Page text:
In an interview shortly before the app was reinstated to Apple’s app store, Wizz CEO Aymeric Roffé said he welcomed the temporary removals and the review process.

“We don’t want to take any risks,” he said. “Remove the app, then we take the time to investigate, demonstrate the security and safety measures that we have are sufficient, and then put back the app on the store.” 

The company says it uses a third party, Yoti, for age verification, which Wizz says prevents adults from interacting with minors. Roffé emphasized that the company uses other checks to try to prevent exploitation, including comparing verification selfies with profile picture images and textual and photo analysis of content that is sent on the app.

Roffé said the age verification processes are largely algorithmic, with some reviews by humans. According to Wizz, the company employs a 20-person team that reviews content that has been flagged.

NBC News reported in July that NCMEC had received more than 100 reports of alleged sextortion that involved Wizz since the beginning of 2023, putting the app behind only Snapchat and Instagram in terms of volume for such reports.

A Network Contagion Reseach Institute report last month identified the Wizz app among those most often used by cybercriminals to target minors and engage in what’s known as “financial sextortion.” The group is a nonprofit organization devoted to identifying and forecasting “cyber-social threats.”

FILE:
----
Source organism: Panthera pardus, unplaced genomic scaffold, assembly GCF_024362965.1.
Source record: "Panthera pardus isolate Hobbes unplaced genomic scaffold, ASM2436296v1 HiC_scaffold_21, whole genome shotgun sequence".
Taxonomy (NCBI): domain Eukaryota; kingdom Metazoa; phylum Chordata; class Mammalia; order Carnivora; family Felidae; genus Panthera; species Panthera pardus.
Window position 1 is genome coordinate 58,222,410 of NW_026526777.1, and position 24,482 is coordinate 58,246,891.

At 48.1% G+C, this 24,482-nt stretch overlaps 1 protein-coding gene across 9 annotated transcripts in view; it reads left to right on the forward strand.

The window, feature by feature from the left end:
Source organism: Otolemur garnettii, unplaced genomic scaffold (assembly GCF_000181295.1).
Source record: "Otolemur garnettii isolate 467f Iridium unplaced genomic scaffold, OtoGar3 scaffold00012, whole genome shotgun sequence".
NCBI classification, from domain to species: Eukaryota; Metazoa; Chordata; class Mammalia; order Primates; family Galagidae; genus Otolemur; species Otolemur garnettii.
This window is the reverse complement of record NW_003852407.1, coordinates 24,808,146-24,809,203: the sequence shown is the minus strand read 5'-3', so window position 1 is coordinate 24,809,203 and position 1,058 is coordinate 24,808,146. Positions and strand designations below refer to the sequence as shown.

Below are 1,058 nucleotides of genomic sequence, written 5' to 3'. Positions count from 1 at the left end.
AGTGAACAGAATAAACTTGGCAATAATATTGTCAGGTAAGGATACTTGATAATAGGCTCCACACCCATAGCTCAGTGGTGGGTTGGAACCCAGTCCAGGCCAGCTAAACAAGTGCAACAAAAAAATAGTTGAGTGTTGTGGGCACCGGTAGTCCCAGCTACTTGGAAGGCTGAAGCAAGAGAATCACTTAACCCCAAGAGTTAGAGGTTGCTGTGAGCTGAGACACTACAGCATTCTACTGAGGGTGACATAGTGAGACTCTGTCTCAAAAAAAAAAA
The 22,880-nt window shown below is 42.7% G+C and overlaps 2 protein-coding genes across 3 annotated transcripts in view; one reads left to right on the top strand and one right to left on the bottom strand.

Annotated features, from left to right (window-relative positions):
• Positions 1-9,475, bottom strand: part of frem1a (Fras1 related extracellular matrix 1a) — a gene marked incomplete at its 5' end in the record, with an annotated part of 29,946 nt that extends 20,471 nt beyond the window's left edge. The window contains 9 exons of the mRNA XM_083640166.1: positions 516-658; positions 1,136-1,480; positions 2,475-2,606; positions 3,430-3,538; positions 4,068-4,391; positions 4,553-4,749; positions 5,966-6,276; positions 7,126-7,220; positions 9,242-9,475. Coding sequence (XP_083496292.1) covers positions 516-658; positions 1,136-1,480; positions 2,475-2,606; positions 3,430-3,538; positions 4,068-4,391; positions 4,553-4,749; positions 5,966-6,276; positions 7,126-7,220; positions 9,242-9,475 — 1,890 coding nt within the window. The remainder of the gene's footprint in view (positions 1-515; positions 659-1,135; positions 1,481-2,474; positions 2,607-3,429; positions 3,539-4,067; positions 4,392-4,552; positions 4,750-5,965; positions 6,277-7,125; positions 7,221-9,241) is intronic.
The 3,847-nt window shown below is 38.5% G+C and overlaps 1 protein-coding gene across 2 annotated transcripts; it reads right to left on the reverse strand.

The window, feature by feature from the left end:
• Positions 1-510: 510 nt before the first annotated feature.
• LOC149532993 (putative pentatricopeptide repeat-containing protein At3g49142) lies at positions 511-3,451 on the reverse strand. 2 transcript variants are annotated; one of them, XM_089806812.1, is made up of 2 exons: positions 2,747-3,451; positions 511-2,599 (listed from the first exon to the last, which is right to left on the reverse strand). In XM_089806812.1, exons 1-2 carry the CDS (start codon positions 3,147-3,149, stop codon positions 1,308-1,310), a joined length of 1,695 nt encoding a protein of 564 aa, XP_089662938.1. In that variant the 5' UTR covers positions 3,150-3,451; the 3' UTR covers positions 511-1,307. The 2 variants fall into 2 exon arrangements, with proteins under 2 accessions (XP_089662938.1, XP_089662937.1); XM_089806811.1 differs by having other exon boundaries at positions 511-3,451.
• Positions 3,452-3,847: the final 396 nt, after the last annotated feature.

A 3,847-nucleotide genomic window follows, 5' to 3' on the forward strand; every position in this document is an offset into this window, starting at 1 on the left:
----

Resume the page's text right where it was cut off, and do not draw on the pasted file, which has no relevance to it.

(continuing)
According to the FBI, sextortion is “a crime that involves adults coercing kids and teens into sending explicit images online.” Cybercriminals then threaten their victims with wide distribution of the explicit images, including to the victims’ friends and families, unless the victims send money through a variety of peer-to-peer payment apps, cryptocurrency transfers or gift cards. 

Since 2021, at least 20 minors who were sextortion victims died by suicide, according to the FBI. The FBI didn’t specify what platforms were connected to the suicides or whether all the victims were from the U.S.

Besides the sextortion issues, child safety advocates had criticized Wizz for allegedly exposing minors to mature content and ads that were inappropriate, or even pornographic, and shouldn’t have appeared in their feeds.

Responding to the claims, a Wizz representative said that its ad partners prohibit sexual content but that “this wasn’t enough, so Wizz recently implemented a secondary layer of ad screening.”

Child safety groups have also called Wizz’s moderation and verification processes into question. Cybertip.ca said in its release Tuesday that in tests, women in their 20s were able to make profiles posing as 16-year-old boys, which would allow them to interact with minors on the app.

Responding to the claim, a Wizz representative said: “Our multiple safeguards work together like a safety mesh, so that in those rare situations that happen beyond our intended boundaries, our other safeguards provide backup layers of security. We are working diligently to continuously improve the app, and will be introducing additional security features on an ongoing basis.”